Just when you thought you had mastered all the data-riffic buzzwords out there, another rears its trendy head. Never mind big data, we're talking about "datafication," the notion that organizations today are dependent upon their data to operate properly -- and perhaps even to function at all.
"Datafication is a different concept," said Waitman in a phone interview with InformationWeek. "What's happening in the world of data is that more and more businesses are fundamentally data businesses. Even if you think of online retail, online grocery stores, even Western Union, they don't operate without their data infrastructure."
Waitman drew an analogy between datafication and electrification, the build-out of electrical generating and distribution systems from the late 1800s through the mid-1900s in the U.S. and other industrializing nations.
"The electrification of the nation was the migration toward the democratization of electricity, meaning you had centralized power generation and then a distribution system," said Waitman. "Large corporations and governments built their own generators and used them for single-purpose applications."
[ Big data has value that's often not reflected in the books. Read What's Your Big Data Worth? ]
The rest was history: Electricity soon became essential to business, which couldn't operate without it.
"You could not image a business today that doesn't use electricity," Waitman added. "You would laugh to think what kind of business wouldn't be dependent on it."
The evolution of data is taking a similar path. "You could argue that no online businesses could be operating without their backend data infrastructure," said Waitman. "So datafication is the idea that more and more businesses are dependent on their data for their business."
As trends go, however, neither datafication nor big data is particularly new. Multinational corporations have been processing and analyzing massive data sets for decades, but with little fanfare.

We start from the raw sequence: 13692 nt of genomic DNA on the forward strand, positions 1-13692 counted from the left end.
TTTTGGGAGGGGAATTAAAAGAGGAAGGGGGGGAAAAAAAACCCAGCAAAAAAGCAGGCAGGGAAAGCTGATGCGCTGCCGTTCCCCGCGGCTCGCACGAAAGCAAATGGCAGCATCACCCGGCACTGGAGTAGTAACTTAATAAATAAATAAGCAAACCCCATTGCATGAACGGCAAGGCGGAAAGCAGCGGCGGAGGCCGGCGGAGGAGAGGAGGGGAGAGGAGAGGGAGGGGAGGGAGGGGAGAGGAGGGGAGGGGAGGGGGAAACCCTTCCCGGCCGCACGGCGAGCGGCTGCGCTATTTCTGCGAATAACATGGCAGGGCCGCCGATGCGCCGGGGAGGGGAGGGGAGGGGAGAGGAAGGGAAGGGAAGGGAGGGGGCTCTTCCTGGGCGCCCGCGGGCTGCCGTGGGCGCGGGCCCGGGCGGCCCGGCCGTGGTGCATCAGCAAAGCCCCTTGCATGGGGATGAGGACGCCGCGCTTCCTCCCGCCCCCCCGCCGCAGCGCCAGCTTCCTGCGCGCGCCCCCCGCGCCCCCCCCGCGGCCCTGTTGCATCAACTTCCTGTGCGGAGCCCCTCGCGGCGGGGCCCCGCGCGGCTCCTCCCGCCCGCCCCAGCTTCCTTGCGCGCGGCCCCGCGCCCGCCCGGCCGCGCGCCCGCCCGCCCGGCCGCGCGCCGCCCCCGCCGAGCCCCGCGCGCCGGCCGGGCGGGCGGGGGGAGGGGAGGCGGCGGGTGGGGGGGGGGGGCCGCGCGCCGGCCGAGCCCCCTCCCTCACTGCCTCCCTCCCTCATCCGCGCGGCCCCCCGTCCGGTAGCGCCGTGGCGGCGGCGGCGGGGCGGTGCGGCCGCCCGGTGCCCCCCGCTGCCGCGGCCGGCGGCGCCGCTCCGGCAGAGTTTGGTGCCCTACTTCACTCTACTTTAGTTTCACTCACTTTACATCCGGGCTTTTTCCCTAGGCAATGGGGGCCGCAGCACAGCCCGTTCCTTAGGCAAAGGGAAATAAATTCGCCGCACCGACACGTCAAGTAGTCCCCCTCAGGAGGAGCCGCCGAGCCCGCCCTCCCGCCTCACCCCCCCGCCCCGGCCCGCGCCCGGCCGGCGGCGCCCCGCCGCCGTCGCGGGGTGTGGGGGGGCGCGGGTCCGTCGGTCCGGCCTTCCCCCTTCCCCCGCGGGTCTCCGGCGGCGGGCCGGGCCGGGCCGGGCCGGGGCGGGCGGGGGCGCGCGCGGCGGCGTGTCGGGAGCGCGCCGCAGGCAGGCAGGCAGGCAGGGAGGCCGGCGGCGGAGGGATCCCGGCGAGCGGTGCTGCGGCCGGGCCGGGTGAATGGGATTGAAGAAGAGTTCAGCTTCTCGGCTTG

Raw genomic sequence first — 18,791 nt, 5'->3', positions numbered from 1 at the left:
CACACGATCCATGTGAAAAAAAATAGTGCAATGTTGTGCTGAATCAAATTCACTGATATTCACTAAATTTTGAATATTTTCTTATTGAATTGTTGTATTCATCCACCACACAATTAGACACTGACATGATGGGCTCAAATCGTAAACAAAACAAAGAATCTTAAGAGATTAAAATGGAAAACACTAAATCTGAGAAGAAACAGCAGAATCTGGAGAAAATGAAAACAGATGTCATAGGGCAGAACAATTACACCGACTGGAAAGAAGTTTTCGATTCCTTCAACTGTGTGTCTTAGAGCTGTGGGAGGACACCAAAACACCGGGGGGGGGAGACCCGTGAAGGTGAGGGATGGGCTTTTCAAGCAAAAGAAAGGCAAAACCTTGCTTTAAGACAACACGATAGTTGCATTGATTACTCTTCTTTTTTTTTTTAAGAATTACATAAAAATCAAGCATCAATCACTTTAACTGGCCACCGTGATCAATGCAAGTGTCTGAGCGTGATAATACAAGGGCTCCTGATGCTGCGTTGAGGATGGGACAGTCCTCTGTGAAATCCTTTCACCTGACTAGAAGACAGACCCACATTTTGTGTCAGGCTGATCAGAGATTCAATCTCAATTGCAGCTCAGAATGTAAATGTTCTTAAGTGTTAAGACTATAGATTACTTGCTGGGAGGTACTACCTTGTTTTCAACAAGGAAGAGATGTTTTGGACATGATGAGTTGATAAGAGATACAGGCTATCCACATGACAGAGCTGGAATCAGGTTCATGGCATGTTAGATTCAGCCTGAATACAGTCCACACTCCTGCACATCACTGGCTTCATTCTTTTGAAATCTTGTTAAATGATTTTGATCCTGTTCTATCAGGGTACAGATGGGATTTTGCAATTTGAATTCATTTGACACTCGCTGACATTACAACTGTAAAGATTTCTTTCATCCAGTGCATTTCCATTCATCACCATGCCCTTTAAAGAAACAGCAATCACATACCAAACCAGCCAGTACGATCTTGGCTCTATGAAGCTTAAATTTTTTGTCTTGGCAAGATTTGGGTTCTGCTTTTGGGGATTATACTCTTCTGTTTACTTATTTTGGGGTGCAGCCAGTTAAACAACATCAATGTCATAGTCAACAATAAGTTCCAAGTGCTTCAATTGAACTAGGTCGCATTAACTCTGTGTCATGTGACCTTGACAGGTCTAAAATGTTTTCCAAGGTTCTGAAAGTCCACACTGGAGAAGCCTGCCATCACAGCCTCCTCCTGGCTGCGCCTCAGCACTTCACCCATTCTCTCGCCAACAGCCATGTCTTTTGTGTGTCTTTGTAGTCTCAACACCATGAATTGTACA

"Big data has been done by Global 2000 companies for 20 to 30 years," said Waitman, who named the financial, energy and retail industries as prime examples as early adopters of big data-style analysis. "Walmart and Target have been doing large data analysis -- storing far more data than their existing systems are currently using -- and then going back and doing post-analysis of customer data," he said.
The trend moved online as well, even before the term "big data" was coined. "Google has done big data analysis since it started, optimizing search for paid ads. And they're analyzing data at ferocious volume," he added.
Data management strategies are evolving, naturally, due in part to what Waitman calls the "democratization of computing."
"Now everybody has a smartphone with more computing capacity than a mainframe had in the 60s," he said. The ubiquity of powerful and personalized computing devices, combined with a "store everything" mentality made possible by dramatic reductions in the price of processing power and storage, has made it easier for organizations to analyze huge data sets.
Decades ago, "you had to make the decision what metrics you needed, and what (data) you were going to store and put into your mainframe," said Waitman. "But now you store everything and do a post-facto query."
In today's big data world, organizations typically capture and store information, even if they're not sure what insights the data will provide. "You decide how much data you're going to capture, how much you're willing to store, and for how long," Waitman said. "And then you decide what you're looking for, in a business sense."
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